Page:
Network infrastructure mapping tools that help you maintain up-to-date maps can be the difference between quickly diagnosing a problem or wasting hours of your time. Similarly, network maps can help everyone in your organization better understand and optimize a network you inherit.

In many cases, however, network maps contain stale information or don’t exist at all. Network engineers often end up in a negative feedback loop where changes occur to solve problems, those changes go undocumented, and tech debt mounts.

Here, to help you avoid those problems (or break out of the tech debt cycle), we provide a crash course on network infrastructure mapping and look at the best network mapping tools available today.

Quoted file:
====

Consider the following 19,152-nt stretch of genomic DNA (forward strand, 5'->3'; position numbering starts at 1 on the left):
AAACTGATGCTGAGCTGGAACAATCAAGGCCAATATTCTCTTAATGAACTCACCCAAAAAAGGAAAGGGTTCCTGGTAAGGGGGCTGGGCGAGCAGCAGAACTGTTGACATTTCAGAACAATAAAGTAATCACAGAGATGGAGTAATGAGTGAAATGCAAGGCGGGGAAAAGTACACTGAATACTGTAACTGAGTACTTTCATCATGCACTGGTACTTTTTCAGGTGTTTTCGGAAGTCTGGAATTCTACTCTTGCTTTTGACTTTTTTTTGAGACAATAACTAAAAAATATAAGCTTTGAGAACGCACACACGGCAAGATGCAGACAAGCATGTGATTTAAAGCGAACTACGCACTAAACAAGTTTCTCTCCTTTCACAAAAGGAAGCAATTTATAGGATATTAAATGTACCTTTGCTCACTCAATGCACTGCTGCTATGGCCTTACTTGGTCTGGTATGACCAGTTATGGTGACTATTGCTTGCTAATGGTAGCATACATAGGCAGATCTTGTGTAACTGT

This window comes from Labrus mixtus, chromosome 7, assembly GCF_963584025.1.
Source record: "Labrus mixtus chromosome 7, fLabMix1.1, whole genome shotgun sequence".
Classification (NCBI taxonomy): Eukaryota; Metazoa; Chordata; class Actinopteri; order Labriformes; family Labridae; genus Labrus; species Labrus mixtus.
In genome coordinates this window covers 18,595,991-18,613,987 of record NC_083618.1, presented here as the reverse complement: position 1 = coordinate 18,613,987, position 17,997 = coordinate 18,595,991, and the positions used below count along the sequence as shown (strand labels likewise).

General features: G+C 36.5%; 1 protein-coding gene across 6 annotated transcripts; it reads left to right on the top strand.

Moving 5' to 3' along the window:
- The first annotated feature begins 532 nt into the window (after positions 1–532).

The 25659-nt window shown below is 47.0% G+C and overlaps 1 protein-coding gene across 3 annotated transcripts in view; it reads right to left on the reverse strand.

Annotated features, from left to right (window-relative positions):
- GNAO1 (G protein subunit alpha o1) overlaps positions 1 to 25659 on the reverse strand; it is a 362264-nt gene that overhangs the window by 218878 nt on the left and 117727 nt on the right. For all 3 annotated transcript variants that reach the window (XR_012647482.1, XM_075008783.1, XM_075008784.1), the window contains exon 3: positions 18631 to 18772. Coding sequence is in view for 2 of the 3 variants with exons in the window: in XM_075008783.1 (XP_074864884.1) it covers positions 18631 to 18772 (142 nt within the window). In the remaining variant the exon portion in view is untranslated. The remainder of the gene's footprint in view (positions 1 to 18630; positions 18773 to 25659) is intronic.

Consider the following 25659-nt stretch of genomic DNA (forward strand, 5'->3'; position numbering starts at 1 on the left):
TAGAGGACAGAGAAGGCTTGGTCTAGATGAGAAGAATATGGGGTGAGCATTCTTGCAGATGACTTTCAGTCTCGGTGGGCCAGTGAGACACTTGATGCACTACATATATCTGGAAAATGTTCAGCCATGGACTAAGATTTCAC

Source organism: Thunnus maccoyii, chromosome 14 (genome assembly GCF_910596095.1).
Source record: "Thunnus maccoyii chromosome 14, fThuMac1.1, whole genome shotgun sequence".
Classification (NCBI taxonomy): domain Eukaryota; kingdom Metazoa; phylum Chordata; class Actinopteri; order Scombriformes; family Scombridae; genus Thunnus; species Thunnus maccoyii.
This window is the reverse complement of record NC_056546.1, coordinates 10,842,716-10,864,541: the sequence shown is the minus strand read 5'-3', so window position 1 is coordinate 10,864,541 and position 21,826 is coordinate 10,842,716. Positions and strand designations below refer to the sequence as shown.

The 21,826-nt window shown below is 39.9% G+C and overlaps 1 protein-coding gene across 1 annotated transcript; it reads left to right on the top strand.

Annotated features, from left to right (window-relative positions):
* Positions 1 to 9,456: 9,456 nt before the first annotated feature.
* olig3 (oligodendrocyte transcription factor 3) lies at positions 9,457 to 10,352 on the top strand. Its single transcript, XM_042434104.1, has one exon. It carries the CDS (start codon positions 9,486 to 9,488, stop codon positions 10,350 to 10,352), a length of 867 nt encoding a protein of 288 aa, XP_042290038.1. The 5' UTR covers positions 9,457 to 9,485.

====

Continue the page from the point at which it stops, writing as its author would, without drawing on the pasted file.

What is network infrastructure mapping?

Infrastructure mapping, a.k.a. network infrastructure mapping, network topology mapping, or network mapping, is the process of creating maps that visualize your network layout by creating a network map.

Network infrastructure mapping can be done manually using tools like diagramming software or even pen and paper (although that will complicate storage and sharing!).

Additionally, there are plenty of tools that automate the network infrastructure mapping process. For example, several of the top network monitoring tools provide network mapping functionality. In most cases, manual mapping is useful during the network design stages or for small networks, while automatic network mapping tools help once networks are up and running.

To better understand why mapping network infrastructure is important, let’s take a look at what’s in a network map.

What is a network map?

A network map is a visualization of the devices, physical connections, and logical connections in a network.